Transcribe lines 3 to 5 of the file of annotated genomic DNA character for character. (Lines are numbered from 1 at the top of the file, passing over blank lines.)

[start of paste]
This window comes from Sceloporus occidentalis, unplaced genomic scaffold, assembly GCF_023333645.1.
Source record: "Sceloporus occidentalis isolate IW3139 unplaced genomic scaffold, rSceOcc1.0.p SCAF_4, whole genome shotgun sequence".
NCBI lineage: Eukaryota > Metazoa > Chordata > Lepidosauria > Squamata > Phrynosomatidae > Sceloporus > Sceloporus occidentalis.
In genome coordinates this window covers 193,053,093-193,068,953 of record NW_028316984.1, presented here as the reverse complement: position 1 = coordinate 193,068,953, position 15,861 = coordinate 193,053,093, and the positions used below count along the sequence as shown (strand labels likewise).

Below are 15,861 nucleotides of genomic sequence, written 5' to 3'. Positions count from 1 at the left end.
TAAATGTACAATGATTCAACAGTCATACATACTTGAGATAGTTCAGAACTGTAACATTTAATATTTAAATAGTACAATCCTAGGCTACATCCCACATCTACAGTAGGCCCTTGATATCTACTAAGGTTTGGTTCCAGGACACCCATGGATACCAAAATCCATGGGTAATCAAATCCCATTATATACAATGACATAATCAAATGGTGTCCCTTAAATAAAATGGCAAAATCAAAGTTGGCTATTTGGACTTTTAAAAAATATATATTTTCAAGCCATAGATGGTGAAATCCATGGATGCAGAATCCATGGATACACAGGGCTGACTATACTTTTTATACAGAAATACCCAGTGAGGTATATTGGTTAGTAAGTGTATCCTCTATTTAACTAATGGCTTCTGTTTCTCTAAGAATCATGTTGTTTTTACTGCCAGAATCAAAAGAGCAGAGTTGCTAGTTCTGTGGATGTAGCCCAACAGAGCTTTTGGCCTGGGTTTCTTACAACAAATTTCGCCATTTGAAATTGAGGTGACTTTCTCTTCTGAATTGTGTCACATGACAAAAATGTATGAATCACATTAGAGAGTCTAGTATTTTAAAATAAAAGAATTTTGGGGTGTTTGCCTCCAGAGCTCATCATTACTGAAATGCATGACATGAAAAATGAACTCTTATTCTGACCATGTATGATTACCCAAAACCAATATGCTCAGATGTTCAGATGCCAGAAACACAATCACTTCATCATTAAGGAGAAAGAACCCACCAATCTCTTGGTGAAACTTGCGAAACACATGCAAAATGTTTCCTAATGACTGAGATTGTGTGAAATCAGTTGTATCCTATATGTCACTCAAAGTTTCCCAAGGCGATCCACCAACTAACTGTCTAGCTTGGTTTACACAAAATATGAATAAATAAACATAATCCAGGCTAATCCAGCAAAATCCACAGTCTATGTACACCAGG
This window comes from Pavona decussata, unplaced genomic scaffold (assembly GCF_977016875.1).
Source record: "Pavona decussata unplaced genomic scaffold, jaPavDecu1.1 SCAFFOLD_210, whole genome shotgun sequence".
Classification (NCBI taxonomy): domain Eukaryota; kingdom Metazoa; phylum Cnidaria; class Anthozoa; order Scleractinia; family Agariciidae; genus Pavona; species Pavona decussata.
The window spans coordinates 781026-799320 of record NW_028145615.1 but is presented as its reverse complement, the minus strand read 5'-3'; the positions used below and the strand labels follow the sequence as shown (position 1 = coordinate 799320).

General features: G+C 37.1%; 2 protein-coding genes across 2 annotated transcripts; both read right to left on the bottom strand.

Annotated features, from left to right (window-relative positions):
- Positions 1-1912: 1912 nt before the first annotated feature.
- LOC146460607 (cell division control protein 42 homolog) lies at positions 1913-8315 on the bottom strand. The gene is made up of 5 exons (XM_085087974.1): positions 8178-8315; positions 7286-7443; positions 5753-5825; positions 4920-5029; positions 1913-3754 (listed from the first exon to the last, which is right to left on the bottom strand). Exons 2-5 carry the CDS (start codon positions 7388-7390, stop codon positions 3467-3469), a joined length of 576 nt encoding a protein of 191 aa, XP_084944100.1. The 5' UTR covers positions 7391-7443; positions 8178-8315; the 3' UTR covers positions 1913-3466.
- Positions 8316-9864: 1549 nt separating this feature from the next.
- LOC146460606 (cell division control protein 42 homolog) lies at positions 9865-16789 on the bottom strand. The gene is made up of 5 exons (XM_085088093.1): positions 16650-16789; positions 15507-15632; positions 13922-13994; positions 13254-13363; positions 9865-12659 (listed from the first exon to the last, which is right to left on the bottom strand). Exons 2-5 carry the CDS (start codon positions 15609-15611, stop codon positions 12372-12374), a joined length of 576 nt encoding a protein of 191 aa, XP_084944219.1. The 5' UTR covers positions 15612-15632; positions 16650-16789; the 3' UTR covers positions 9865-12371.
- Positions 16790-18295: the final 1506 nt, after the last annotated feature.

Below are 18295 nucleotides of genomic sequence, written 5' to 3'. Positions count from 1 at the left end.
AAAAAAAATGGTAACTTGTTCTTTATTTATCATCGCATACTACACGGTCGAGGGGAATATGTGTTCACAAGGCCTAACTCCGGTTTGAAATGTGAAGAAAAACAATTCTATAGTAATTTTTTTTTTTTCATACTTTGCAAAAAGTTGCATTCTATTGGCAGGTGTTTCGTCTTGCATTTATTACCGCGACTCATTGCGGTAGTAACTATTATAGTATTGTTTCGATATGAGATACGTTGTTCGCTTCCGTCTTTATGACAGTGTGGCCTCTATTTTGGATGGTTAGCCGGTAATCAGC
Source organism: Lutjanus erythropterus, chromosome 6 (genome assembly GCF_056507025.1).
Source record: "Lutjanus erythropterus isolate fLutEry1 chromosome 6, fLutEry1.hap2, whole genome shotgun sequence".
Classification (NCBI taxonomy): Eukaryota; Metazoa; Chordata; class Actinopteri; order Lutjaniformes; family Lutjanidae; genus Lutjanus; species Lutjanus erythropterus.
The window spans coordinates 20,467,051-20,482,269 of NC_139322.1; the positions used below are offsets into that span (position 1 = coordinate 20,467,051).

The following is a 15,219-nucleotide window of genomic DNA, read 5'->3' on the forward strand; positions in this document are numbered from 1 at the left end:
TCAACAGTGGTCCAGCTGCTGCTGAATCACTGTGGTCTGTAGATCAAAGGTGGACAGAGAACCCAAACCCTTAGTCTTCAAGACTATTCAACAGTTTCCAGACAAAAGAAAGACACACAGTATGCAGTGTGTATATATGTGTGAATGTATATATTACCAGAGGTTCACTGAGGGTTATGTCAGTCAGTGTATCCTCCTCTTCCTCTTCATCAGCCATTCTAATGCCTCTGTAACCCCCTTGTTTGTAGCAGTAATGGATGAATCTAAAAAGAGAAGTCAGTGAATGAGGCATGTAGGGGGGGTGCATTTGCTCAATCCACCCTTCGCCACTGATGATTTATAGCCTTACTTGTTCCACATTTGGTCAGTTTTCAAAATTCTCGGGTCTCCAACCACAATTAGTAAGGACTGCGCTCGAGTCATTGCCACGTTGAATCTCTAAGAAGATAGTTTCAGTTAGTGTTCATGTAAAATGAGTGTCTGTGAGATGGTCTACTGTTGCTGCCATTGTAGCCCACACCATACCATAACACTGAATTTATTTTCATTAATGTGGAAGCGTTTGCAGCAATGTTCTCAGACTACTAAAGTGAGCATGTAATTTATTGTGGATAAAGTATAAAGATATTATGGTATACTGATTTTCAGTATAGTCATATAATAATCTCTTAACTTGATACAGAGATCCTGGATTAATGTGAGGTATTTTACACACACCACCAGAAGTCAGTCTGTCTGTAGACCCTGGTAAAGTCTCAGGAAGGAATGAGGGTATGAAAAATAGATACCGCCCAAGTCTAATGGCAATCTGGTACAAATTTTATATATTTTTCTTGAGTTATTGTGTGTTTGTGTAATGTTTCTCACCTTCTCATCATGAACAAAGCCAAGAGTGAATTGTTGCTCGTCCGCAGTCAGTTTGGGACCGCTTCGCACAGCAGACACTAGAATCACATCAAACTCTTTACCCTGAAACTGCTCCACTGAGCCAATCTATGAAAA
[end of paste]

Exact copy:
NCBI lineage: Eukaryota > Metazoa > Chordata > Lepidosauria > Squamata > Phrynosomatidae > Sceloporus > Sceloporus occidentalis.
In genome coordinates this window covers 193,053,093-193,068,953 of record NW_028316984.1, presented here as the reverse complement: position 1 = coordinate 193,068,953, position 15,861 = coordinate 193,053,093, and the positions used below count along the sequence as shown (strand labels likewise).

Below are 15,861 nucleotides of genomic sequence, written 5' to 3'. Positions count from 1 at the left end.